Tuesday, May 17, 2011

Review: Eutopia: A Novel of Terrible Optimism by David Nickle

Eutopia: A Novel of Terrible Optimism

Description

The year is 1911. In Cold Spring Harbour, New York, the newly formed Eugenics Records Office is sending its agents to catalogue the infirm, the insane, and the criminal - with an eye to a cull, for the betterment of all. Near Cracked Wheel, Montana, a terrible illness leaves Jason Thistledown an orphan, stranded in his dead mother's cabin until the spring thaw shows him the true meaning of devastation - and the barest thread of hope. At the edge of the utopian mill town of Eliada, Idaho, Doctor Andrew Waggoner faces a Klansman's noose and glimpses wonder in the twisting face of the patient known only as Mister Juke. And deep in a mountain lake overlooking that town, something stirs, and thinks, in its way: Things are looking up.
Eutopia follows Jason and Andrew as together and alone, they delve into the secrets of Eliada - industrialist Garrison Harper's attempt to incubate a perfect community on the edge of the dark woods and mountains of northern Idaho. What they find reveals the true, terrible cost of perfection - the cruelty of the surgeon's knife - the folly of the cull - and a monstrous pact with beings that use perfection as a weapon, and faith as a trap.
(Goodreads)

 

Product Details

  • Format: Kindle Edition
  • File Size: 1084 KB
  • Page Numbers Source ISBN: 1926851110
  • Simultaneous Device Usage: Unlimited
  • Publisher: ChiZine Publications; First edition (April 14, 2011)

Authors Website: http://sites.google.com/site/davidnickle/
                           


Review

I was so excited to read this book. The plot was involved and interesting, overall the book was really well written. The main characters Dr. Waggoner and Jason Thistledown were easy to like and you pulled for them through out the book. I also really enjoyed nurse Annie, some of the Tavishes and Sam Greene, there were times that I was unsure of their motives, but the author played out their stories well. I loved Sam Greene's ending and thought that it was very fitting. However, I didn't really like the book overall, the characters I mentioned were my favorites, but this story involved so many characters, many of them with horrible ulterior motives, that it was hard to care about them all. The main story, about the Jinks, didn't get started until about halfway through the book. I guess that was my main problem, too much back story that, depending on the type of reader you are, may or may not have added to the story. It just seemed to slow everything down for me, until the very climatic ending. I did feel that the ending of the book was a bit of a let down after everything that just happened. I wanted more than just survival, I wanted to know what happened after that initial part downstream. There is some language and sex. Plenty of violence. The word "nigger" is used a lot in referring to  Dr. Waggoner. I understand he is a black character and was trying to overcome very prejudiced people, but I would have understood that without the term being used at all. I maybe more sensitive to it being from the South, but I didn't think it added anything to the story and it may turn some people off from finishing the book.   Overall I give it two moons. It just wasn't for me, but it was an interesting story.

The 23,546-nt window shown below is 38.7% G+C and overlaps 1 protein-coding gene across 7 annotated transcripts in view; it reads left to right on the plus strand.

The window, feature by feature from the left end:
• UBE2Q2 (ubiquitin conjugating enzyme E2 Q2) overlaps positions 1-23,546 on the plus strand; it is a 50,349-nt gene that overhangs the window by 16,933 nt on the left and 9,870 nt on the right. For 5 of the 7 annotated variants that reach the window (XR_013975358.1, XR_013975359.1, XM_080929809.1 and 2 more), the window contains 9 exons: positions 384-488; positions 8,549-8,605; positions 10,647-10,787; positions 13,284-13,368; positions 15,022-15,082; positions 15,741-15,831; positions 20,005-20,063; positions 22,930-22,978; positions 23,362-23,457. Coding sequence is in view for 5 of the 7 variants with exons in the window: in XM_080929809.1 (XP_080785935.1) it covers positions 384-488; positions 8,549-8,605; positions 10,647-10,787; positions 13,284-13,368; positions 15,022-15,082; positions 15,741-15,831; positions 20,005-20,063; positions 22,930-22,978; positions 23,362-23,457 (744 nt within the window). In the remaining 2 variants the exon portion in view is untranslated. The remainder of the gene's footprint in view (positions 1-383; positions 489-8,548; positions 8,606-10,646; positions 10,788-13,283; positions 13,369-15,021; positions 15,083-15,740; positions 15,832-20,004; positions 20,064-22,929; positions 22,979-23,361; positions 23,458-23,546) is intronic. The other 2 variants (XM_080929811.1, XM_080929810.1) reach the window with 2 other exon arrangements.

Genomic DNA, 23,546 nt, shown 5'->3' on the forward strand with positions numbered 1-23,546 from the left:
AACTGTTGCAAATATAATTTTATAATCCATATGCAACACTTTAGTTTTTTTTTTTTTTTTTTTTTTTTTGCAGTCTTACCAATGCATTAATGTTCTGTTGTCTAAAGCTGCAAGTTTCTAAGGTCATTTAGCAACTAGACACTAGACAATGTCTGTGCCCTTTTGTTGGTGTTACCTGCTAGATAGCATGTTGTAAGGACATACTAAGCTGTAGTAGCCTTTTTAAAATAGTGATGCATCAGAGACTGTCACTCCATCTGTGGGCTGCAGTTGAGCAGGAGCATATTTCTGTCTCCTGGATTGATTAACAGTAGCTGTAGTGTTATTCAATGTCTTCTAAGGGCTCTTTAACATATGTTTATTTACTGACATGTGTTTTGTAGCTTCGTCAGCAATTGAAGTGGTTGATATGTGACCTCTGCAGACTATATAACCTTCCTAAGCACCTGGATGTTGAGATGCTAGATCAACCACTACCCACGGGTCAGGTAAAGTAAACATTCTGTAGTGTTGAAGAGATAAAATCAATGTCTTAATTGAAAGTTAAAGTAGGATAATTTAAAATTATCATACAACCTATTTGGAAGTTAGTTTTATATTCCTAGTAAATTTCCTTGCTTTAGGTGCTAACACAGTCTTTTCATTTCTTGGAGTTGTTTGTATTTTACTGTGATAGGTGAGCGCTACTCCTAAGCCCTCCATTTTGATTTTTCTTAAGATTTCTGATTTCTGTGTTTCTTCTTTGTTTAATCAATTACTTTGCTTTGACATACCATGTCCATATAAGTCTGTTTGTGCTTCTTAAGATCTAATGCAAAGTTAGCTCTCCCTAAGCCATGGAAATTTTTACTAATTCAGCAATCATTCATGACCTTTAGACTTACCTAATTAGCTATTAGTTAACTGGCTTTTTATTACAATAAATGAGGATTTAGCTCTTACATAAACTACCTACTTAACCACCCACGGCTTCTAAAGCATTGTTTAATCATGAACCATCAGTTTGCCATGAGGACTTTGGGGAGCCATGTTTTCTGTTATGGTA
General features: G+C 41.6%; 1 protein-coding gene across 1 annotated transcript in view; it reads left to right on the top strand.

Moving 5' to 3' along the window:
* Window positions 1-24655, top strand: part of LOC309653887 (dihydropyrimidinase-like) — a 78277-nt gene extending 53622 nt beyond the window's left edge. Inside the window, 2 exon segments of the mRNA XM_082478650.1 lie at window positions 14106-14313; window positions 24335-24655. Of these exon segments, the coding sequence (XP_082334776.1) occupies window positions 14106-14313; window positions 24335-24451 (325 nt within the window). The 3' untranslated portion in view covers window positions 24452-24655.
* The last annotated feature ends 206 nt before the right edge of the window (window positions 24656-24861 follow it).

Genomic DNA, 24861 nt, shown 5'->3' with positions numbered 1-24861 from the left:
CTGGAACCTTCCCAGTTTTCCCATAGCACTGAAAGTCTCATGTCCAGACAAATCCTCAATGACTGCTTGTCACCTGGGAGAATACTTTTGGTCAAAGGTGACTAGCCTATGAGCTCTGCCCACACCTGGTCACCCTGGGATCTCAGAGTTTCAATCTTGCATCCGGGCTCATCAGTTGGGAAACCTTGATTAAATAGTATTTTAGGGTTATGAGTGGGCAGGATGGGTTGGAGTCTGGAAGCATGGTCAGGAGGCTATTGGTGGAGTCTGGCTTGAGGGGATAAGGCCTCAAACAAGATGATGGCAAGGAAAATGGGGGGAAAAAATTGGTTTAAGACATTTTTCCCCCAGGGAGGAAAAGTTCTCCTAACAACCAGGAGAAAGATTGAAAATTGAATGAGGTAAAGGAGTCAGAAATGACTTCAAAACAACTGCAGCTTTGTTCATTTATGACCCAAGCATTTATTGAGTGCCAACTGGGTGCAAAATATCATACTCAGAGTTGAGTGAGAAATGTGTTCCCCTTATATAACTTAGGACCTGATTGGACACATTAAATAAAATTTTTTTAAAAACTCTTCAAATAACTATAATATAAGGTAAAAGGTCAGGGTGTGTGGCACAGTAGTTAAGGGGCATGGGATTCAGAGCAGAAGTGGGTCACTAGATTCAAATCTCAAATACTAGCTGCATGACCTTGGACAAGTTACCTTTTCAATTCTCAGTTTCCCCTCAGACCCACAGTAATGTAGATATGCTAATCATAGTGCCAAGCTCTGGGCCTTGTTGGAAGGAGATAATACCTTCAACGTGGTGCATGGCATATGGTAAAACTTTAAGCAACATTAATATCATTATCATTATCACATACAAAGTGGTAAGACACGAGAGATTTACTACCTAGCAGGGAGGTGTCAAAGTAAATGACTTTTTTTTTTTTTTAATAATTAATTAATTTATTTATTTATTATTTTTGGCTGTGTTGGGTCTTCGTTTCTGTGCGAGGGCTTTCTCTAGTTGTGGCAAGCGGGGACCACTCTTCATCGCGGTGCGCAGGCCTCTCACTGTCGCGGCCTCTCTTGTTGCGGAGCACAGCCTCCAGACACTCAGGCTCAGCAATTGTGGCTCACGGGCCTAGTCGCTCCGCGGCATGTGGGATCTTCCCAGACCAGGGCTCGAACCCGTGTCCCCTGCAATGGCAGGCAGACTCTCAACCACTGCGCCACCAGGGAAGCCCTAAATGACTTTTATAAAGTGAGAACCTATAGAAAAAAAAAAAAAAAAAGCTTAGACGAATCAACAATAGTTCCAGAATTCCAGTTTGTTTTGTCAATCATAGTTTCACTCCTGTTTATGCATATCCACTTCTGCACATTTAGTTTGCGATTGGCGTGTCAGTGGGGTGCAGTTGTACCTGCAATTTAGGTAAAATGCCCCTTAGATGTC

Happy Reading,
Kelly

2 moons
2 moons: It was ok.

Recommended For

An adult read. There is some language and sex. Plenty of violence.


*This  ARC was provided to me by the publishers via Net Galley.*


1 comment:

  1. The plot sounds awesome, but I too am uncomfortable with the n word. I know that in a lot of literature, it is used to illustrate the ignorance of the user, but it still makes me cringe a little bit. I've got this book on my netgalley tbr, it sounds like something I'd enjoy, but I'll keep your review in mind and try not to expect too much, but just enjoy it for what it is :)

    -Kate the Book Buff
    The Book Buff: Book Reviews for Regular People

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